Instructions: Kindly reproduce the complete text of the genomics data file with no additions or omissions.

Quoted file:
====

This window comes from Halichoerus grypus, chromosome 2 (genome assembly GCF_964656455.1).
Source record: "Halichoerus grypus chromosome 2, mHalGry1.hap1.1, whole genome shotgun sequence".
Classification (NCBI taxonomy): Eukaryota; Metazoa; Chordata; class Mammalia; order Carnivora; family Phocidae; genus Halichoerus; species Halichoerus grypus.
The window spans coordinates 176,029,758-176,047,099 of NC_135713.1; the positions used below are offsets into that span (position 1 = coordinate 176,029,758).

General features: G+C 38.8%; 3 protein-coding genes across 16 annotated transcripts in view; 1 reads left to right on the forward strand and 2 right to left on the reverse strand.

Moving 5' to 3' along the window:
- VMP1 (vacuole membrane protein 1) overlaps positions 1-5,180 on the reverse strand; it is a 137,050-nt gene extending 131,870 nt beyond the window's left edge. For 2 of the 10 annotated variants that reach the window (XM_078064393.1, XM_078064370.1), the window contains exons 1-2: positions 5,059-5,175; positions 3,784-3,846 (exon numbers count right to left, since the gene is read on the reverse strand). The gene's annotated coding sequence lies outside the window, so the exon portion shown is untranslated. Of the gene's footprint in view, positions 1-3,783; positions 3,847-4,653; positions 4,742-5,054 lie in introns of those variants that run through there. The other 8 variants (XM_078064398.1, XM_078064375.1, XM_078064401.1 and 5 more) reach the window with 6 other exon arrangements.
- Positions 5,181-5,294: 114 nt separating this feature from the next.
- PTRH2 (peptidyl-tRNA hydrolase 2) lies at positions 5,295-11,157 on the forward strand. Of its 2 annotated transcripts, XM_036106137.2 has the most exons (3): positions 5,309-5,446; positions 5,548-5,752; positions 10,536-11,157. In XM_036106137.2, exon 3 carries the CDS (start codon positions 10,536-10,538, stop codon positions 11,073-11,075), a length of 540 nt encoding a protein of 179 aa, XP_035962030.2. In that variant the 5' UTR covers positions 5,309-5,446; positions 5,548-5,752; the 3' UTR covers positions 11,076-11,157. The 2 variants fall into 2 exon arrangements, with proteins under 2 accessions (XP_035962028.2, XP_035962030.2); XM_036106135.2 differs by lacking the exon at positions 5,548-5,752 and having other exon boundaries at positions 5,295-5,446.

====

This window comes from Halichoerus grypus, chromosome 2 (genome assembly GCF_964656455.1).
Source record: "Halichoerus grypus chromosome 2, mHalGry1.hap1.1, whole genome shotgun sequence".
Classification (NCBI taxonomy): Eukaryota; Metazoa; Chordata; class Mammalia; order Carnivora; family Phocidae; genus Halichoerus; species Halichoerus grypus.
The window spans coordinates 176,029,758-176,047,099 of NC_135713.1; the positions used below are offsets into that span (position 1 = coordinate 176,029,758).

General features: G+C 38.8%; 3 protein-coding genes across 16 annotated transcripts in view; 1 reads left to right on the forward strand and 2 right to left on the reverse strand.

Moving 5' to 3' along the window:
- VMP1 (vacuole membrane protein 1) overlaps positions 1-5,180 on the reverse strand; it is a 137,050-nt gene extending 131,870 nt beyond the window's left edge. For 2 of the 10 annotated variants that reach the window (XM_078064393.1, XM_078064370.1), the window contains exons 1-2: positions 5,059-5,175; positions 3,784-3,846 (exon numbers count right to left, since the gene is read on the reverse strand). The gene's annotated coding sequence lies outside the window, so the exon portion shown is untranslated. Of the gene's footprint in view, positions 1-3,783; positions 3,847-4,653; positions 4,742-5,054 lie in introns of those variants that run through there. The other 8 variants (XM_078064398.1, XM_078064375.1, XM_078064401.1 and 5 more) reach the window with 6 other exon arrangements.
- Positions 5,181-5,294: 114 nt separating this feature from the next.
- PTRH2 (peptidyl-tRNA hydrolase 2) lies at positions 5,295-11,157 on the forward strand. Of its 2 annotated transcripts, XM_036106137.2 has the most exons (3): positions 5,309-5,446; positions 5,548-5,752; positions 10,536-11,157. In XM_036106137.2, exon 3 carries the CDS (start codon positions 10,536-10,538, stop codon positions 11,073-11,075), a length of 540 nt encoding a protein of 179 aa, XP_035962030.2. In that variant the 5' UTR covers positions 5,309-5,446; positions 5,548-5,752; the 3' UTR covers positions 11,076-11,157. The 2 variants fall into 2 exon arrangements, with proteins under 2 accessions (XP_035962028.2, XP_035962030.2); XM_036106135.2 differs by lacking the exon at positions 5,548-5,752 and having other exon boundaries at positions 5,295-5,446.